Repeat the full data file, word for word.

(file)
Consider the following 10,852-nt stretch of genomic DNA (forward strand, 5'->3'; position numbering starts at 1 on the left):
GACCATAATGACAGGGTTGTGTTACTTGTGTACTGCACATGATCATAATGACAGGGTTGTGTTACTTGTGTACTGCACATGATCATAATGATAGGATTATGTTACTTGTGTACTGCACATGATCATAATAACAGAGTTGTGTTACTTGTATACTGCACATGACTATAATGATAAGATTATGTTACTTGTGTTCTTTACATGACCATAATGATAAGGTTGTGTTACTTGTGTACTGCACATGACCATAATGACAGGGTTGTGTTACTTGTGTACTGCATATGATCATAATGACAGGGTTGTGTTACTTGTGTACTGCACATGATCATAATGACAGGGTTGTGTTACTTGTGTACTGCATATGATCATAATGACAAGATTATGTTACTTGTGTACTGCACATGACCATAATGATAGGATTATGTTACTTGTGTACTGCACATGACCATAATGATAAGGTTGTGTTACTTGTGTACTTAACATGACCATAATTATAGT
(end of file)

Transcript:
Consider the following 10,852-nt stretch of genomic DNA (forward strand, 5'->3'; position numbering starts at 1 on the left):
GACCATAATGACAGGGTTGTGTTACTTGTGTACTGCACATGATCATAATGACAGGGTTGTGTTACTTGTGTACTGCACATGATCATAATGATAGGATTATGTTACTTGTGTACTGCACATGATCATAATAACAGAGTTGTGTTACTTGTATACTGCACATGACTATAATGATAAGATTATGTTACTTGTGTTCTTTACATGACCATAATGATAAGGTTGTGTTACTTGTGTACTGCACATGACCATAATGACAGGGTTGTGTTACTTGTGTACTGCATATGATCATAATGACAGGGTTGTGTTACTTGTGTACTGCACATGATCATAATGACAGGGTTGTGTTACTTGTGTACTGCATATGATCATAATGACAAGATTATGTTACTTGTGTACTGCACATGACCATAATGATAGGATTATGTTACTTGTGTACTGCACATGACCATAATGATAAGGTTGTGTTACTTGTGTACTTAACATGACCATAATTATAGT